…Bb, C, and F are exactly the same notes in the 2-5-1 root progression in the key of Bb, which progresses from C:

    …to F:

    …and to Bb:

    The Use Of The Sus4 Chord

    The use of the sus4 chord to determine a 2-5-1 root progression is not as easy as the use of the sus2 chord, however, it’s something you can apply.

    Playing a sus4 chord on the fifth tone in any given key outlines the notes of the 2-5-1 root progression. In the key of C:

    …where G:

    …is the fifth tone of the scale, forming a sus4 chord on G:

    …outlines the 2-5-1 root progression in the key of C.

    The tones of the Gsus4 (which are G, C, and D):

    …are the notes of the 2-5-1 root progression in the key of C…

    D:

    …G:

    …and C:

    …arranged in a a different order.

    Using the Gsus4 chord:

    …as a guide, you can play a root progression in the key of C by playing D (the fifth tone):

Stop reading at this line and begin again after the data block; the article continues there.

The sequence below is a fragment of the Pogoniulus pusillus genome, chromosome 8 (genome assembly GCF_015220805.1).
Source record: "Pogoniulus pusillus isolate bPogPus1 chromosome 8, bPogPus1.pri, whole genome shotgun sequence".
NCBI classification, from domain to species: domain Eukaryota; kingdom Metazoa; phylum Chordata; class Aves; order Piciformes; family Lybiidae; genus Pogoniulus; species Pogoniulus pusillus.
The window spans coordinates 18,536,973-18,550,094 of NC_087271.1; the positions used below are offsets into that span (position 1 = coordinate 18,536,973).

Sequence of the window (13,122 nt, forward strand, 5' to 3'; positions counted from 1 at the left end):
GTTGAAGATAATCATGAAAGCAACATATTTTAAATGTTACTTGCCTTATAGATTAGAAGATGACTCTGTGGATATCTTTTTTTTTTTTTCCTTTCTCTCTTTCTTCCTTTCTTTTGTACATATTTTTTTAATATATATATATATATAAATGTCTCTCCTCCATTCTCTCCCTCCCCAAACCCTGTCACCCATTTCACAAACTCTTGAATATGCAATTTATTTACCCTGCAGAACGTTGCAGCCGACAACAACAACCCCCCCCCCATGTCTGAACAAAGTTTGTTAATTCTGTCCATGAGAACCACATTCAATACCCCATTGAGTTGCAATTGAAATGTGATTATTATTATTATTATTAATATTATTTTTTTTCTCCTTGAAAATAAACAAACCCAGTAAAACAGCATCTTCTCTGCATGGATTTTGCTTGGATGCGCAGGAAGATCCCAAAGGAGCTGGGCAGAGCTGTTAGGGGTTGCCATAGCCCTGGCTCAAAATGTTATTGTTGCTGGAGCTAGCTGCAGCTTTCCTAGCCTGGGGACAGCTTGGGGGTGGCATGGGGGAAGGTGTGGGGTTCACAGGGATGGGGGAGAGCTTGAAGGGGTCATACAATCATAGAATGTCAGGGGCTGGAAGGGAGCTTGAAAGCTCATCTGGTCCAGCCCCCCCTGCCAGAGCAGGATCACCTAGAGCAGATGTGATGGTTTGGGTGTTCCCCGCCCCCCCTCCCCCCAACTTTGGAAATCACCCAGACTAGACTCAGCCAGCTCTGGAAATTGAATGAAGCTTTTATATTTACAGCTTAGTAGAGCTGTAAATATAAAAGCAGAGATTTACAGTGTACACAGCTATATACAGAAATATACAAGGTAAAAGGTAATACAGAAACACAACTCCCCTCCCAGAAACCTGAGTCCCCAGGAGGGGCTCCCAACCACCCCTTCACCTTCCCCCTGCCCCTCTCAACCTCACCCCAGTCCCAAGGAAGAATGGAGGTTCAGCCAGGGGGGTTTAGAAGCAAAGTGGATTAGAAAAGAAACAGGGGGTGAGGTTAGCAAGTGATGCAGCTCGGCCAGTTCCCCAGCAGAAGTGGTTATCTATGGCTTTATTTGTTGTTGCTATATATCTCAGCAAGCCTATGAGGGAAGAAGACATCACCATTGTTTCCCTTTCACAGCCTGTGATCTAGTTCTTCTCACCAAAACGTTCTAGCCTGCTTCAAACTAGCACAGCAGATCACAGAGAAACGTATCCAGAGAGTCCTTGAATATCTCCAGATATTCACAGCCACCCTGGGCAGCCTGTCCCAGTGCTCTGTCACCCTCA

…then G (the root):

    …then C (the fourth tone):

    Although this may not be as easy as the use of sus2 chords, it works.

    “Let’s take an example…”

    The 2-5-1 Chord Progression In The Key Of Gb

    In the key of Gb:

    …where Db:

    …is the fifth tone, the Dbsus4 chord has an outline of the 2-5-1 root progression in the key of Gb.

    The notes of the Dbsus4 chord:

    …Db, Gb, and Ab are exactly the same notes in the 2-5-1 root progression in the key of Gb, which progresses from Ab:

    …to Db:

    …and to Gb:

    Final Words

    With what we’ve learned in today’s lesson, I’m sure you’ve seen a smarter way to have the 2-5-1 chord progression at your finger tips. You can also check out this lesson on how to master the 2-5-1 chord progression using quartal triads.

    Thanks for the time invested in reading this blog and see you in another lesson.

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    Hello, I'm Chuku Onyemachi (aka - "Dr. Pokey") - a musicologist, pianist, author, clinician and Nigerian. Inspired by my role model Jermaine Griggs, I started teaching musicians in my neighborhood in April 2005. Today, I'm privileged to work as the head of education, music consultant, and chief content creator with HearandPlay Music Group sharing my wealth of knowledge with hundreds of thousands of musicians across the world.

    Attention: To learn more about this, I recommend our 500+ page course: The "Official Guide To Piano Playing." Click here for more information.